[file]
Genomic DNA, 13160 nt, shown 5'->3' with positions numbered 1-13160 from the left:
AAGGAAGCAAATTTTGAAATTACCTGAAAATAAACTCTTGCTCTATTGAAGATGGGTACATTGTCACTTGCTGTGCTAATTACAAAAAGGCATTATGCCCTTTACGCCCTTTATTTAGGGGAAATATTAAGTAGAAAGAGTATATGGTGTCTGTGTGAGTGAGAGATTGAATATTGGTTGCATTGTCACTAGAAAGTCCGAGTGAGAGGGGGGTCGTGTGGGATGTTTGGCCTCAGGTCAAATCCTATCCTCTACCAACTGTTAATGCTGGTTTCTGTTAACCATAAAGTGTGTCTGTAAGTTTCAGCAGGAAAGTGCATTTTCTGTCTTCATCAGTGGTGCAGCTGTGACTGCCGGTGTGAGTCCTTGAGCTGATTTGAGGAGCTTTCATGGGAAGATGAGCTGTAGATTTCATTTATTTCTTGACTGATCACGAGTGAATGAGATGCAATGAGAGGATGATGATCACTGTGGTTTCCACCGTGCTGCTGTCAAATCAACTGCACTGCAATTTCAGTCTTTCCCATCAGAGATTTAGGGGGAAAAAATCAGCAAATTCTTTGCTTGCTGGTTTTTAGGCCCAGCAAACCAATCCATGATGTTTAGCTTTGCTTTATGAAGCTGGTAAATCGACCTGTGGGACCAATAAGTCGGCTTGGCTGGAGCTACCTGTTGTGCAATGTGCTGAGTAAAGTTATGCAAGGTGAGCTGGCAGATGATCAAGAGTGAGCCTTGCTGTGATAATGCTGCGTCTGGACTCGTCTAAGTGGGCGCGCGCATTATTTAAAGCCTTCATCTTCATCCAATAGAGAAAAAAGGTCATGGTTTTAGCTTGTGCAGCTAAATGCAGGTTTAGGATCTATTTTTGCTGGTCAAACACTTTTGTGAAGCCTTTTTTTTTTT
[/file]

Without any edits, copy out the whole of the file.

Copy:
Genomic DNA, 13160 nt, shown 5'->3' with positions numbered 1-13160 from the left:
AAGGAAGCAAATTTTGAAATTACCTGAAAATAAACTCTTGCTCTATTGAAGATGGGTACATTGTCACTTGCTGTGCTAATTACAAAAAGGCATTATGCCCTTTACGCCCTTTATTTAGGGGAAATATTAAGTAGAAAGAGTATATGGTGTCTGTGTGAGTGAGAGATTGAATATTGGTTGCATTGTCACTAGAAAGTCCGAGTGAGAGGGGGGTCGTGTGGGATGTTTGGCCTCAGGTCAAATCCTATCCTCTACCAACTGTTAATGCTGGTTTCTGTTAACCATAAAGTGTGTCTGTAAGTTTCAGCAGGAAAGTGCATTTTCTGTCTTCATCAGTGGTGCAGCTGTGACTGCCGGTGTGAGTCCTTGAGCTGATTTGAGGAGCTTTCATGGGAAGATGAGCTGTAGATTTCATTTATTTCTTGACTGATCACGAGTGAATGAGATGCAATGAGAGGATGATGATCACTGTGGTTTCCACCGTGCTGCTGTCAAATCAACTGCACTGCAATTTCAGTCTTTCCCATCAGAGATTTAGGGGGAAAAAATCAGCAAATTCTTTGCTTGCTGGTTTTTAGGCCCAGCAAACCAATCCATGATGTTTAGCTTTGCTTTATGAAGCTGGTAAATCGACCTGTGGGACCAATAAGTCGGCTTGGCTGGAGCTACCTGTTGTGCAATGTGCTGAGTAAAGTTATGCAAGGTGAGCTGGCAGATGATCAAGAGTGAGCCTTGCTGTGATAATGCTGCGTCTGGACTCGTCTAAGTGGGCGCGCGCATTATTTAAAGCCTTCATCTTCATCCAATAGAGAAAAAAGGTCATGGTTTTAGCTTGTGCAGCTAAATGCAGGTTTAGGATCTATTTTTGCTGGTCAAACACTTTTGTGAAGCCTTTTTTTTTTT